Potential long-term negative impact of high protein diets

High protein diets may lead to long-term kidney damage among those suffering from chronic kidney disease, according to research led by nephrologist Kamyar Kalantar-Zadeh, MD, MPH, PhD, of the University of California, Irvine.

The research also indicates that a low protein, low salt diet may not only slows the progression of CKD as an effective adjunct therapy, but it can also be used for the management of uremia, or high levels of urea and other uremic toxins in the blood, in late-stage or advanced CKD and help patients defer the need to initiate dialysis.

Follow this link to the source article.

There is too much emphasis on dietary protein period.  Common sense dictates that even in the absence of CKD a low protein, low sodium diet is prudent.  Recently I’ve been reducing the sodium and surprisingly food still tastes good.  I really notice restaurant meals when too much salt is present.  Hell, I’m even eating unsalted cashews.

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Could Big Lifestyle Changes Be Key to Managing Type 2 Diabetes?

Source: Could Big Lifestyle Changes Be Key to Managing Type 2 Diabetes?

Spoiler Alert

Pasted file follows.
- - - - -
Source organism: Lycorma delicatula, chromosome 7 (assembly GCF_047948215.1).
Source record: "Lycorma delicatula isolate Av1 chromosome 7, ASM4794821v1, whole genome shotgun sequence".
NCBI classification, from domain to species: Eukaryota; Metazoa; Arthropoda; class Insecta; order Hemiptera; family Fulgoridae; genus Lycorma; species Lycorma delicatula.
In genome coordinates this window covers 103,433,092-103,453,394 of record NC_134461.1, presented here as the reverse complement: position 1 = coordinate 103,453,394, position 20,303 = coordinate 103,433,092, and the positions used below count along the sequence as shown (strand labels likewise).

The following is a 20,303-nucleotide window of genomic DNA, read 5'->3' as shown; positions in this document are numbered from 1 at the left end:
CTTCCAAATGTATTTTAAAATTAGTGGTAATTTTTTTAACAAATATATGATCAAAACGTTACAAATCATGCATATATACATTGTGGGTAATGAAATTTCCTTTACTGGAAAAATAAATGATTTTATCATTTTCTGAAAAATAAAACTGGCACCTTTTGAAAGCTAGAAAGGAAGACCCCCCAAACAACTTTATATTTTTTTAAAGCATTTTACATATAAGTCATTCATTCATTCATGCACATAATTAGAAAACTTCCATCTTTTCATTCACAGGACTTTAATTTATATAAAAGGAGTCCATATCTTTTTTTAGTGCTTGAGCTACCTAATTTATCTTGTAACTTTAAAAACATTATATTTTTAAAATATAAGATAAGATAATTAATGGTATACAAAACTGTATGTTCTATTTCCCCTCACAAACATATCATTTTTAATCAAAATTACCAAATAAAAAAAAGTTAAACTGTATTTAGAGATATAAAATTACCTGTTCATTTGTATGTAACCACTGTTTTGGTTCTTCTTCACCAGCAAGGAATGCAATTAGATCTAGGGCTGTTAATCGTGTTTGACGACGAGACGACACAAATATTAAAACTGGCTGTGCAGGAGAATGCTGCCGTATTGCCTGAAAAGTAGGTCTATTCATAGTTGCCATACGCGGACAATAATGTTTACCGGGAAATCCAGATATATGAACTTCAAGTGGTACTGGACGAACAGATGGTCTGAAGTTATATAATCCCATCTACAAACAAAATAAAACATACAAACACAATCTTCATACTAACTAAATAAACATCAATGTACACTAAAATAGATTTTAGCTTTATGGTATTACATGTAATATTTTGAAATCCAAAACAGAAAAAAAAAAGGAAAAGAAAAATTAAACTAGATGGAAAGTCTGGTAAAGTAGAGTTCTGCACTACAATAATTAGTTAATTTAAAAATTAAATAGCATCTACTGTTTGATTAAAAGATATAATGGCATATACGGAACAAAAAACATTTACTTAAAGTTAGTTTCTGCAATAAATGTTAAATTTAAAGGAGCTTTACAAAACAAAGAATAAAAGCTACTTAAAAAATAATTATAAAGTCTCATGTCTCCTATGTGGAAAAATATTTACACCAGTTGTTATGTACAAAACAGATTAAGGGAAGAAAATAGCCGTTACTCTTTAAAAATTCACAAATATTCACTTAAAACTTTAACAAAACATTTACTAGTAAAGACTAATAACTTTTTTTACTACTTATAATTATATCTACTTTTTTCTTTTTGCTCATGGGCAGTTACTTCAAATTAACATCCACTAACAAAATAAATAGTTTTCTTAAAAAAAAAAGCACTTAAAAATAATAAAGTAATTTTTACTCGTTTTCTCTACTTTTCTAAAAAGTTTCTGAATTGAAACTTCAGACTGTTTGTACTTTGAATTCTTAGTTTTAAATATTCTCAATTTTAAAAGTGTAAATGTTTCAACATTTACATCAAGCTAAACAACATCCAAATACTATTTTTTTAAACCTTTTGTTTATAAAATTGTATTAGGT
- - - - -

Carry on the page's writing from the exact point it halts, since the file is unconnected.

Yes.

My Father had diabetes which contributed to his early demise.

My youngest brother was diagnosed with the disease in his 20’s.  He is committing slow suicide by diet.

Way back last century when I was in my 20’s I was involved in a local professional group in Dallas TX.  The speaker I brought in was one of the country’s leading endocrinologists from UT Southwestern Medical Center.  After his talk I thanked him for his time and for enduring a dinner of rubber chicken and mushy vegetables.  But what I really wanted was free medical advice.

“Doctor, my father and brother both have diabetes.  Do you have any advice for me?”

The good doctor gave me a steely glare over the top rim of his glasses and said,

“Stay as thin as you can as long as you can.”

Boom.

 

Diet quality matters not just quantity in mid-to-late-adulthood — ScienceDaily

A long term healthy, quality diet can reduce the risk of cardiometabolic conditions. Gertraud Maskarinec, MD, PhD, Professor of Epidemiology at University of Hawaii Cancer Center said, “The message that diet quality, not just quantity, matters is important for everyone who wants to maintain both a healthy body weight and a healthy metabolism.”

Source: Diet quality matters not just quantity in mid-to-late-adulthood — ScienceDaily